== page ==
(HN, February 3, 2011) -- World food prices have surged, for the seventh consecutive month, to a new historic peak in January, according to the updated FAO Food Price Index, a commodity basket that regularly tracks monthly changes in global food prices.
The index averaged 231 points in January and was up 3.4 percent from December – the highest level since the FAO started to measure in 1990 and higher than in June 2008 when the cost of food sparked violent protests in countries including Egypt, Haiti and Cameroon.
“These high prices are likely to persist in the months to come, FAO economist Abdolreza Abbassian said.
The individual group components of the index, apart from meat, all registered rises in January.
The Cereal Price Index averaged 245 points in January reflecting rises in the price of wheat and grain which had already gone up due to poor weather conditions this past year in countries such as Russia and the Ukraine and was driven higher by flooding in Australia, which is a major wheat exporter.
The high price of food seems to have been the spark that has unleashed a series of anti-government demonstrations, protests in several countries in the Middle East, beginning in Tunisia, where a young man set himself on fire after being prevented from selling fruits and vegetables, and spreading to Algeria, Yemen, Jordan and Egypt.
The Middle East and North Africa are the two regions that import the largest amount of cereal and countries in the area have been hit especially hard by the harvest shortages in Russia and the Ukraine this year.
Today the Moldovan government has decided to ban all wheat exports until the next harvest in an effort to prevent a large increase in the price of bread. The Prime Minister stated that the order should have been made earlier to avoid the “panic” that he says has already taken hold of the population.
Surging global food prices are just one of the many challenges that people face throughout the world. Climate change, growing population, and water sources are also affecting the overall food production and availability. As many countries grow increasingly dependent on food imports, they grow more vulnerable to natural disaster and market fluctuations taking place half-way around the world from them.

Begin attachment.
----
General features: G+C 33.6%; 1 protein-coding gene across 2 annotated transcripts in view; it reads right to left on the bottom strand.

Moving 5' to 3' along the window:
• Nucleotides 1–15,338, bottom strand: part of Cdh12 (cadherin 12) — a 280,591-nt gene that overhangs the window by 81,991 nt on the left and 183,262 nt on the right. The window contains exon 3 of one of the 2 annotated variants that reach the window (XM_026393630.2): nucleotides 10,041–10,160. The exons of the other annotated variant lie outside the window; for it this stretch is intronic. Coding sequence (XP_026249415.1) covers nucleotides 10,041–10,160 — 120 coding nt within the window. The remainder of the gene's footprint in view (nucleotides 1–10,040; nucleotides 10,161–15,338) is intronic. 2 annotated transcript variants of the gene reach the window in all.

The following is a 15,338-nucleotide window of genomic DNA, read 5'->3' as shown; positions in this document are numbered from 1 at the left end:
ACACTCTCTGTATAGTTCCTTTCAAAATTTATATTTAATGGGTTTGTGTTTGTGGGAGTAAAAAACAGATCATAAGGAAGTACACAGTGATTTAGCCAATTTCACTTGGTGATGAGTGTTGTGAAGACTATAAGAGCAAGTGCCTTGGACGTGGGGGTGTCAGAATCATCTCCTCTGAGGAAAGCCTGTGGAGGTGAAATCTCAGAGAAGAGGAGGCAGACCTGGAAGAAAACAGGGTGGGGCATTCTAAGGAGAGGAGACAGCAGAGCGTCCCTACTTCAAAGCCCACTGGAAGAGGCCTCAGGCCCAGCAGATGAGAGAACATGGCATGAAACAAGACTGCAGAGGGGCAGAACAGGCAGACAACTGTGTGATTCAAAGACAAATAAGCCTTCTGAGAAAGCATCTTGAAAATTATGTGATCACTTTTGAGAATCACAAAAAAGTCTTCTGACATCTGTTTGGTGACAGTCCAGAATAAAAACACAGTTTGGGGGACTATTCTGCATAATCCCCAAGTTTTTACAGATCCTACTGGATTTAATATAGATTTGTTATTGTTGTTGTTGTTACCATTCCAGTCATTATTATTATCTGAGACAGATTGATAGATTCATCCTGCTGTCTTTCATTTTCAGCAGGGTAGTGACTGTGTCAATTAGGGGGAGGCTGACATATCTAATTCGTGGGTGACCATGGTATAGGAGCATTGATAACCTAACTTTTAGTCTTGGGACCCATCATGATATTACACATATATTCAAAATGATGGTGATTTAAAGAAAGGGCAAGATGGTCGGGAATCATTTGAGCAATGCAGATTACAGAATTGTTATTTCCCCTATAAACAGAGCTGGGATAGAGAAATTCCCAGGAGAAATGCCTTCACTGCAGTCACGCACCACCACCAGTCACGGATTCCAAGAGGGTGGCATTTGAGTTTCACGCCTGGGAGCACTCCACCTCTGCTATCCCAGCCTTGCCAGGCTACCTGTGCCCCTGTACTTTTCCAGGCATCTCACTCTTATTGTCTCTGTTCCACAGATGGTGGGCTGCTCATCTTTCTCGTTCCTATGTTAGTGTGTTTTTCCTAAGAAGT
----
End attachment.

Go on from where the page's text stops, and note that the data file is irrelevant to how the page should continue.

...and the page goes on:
In India, The Financial Times reported earlier this week that food prices have hit their highest point in more than a year. Food prices are up by at least 18 percent from last year in a country where millions are spending more than 50 percent of their total income on food.
Rises are particularly high for dairy products, up 6.2% from December. Prices were driven higher by a combination of lower supply and increasing demand in emerging economies such as China and India.
The demand for food is expected to continue to grow as a result both of population grown and rising incomes according the FAO. Demand for cereals (for food and animal feed) is projected to reach some 3 billion tons by 2050. Annual cereal production will have to grow by almost a billion tons (2.1 billion tons today), and meat production by over 200 million tons to reach a total of 470 million tons in 2050, 72 percent of which will be consumed in developing countries, up from the 58 percent today.
The production of biofuels could also increase the demand for agricultural commodities, depending on energy prices and government policies.
World Bank President Robert Zoellick has asked global leaders to “put food first” and tackle the problem of price volatility.
“We are going to be facing a broader trend of increasing commodity prices, including food commodity prices”, he said.
Commodities prices have been on the rise generally with copper hitting a record high of $10,000 a ton.
Oil was also up on Thursday with Brent crude rising to $103.37 a barrel.
- HUMNews Staff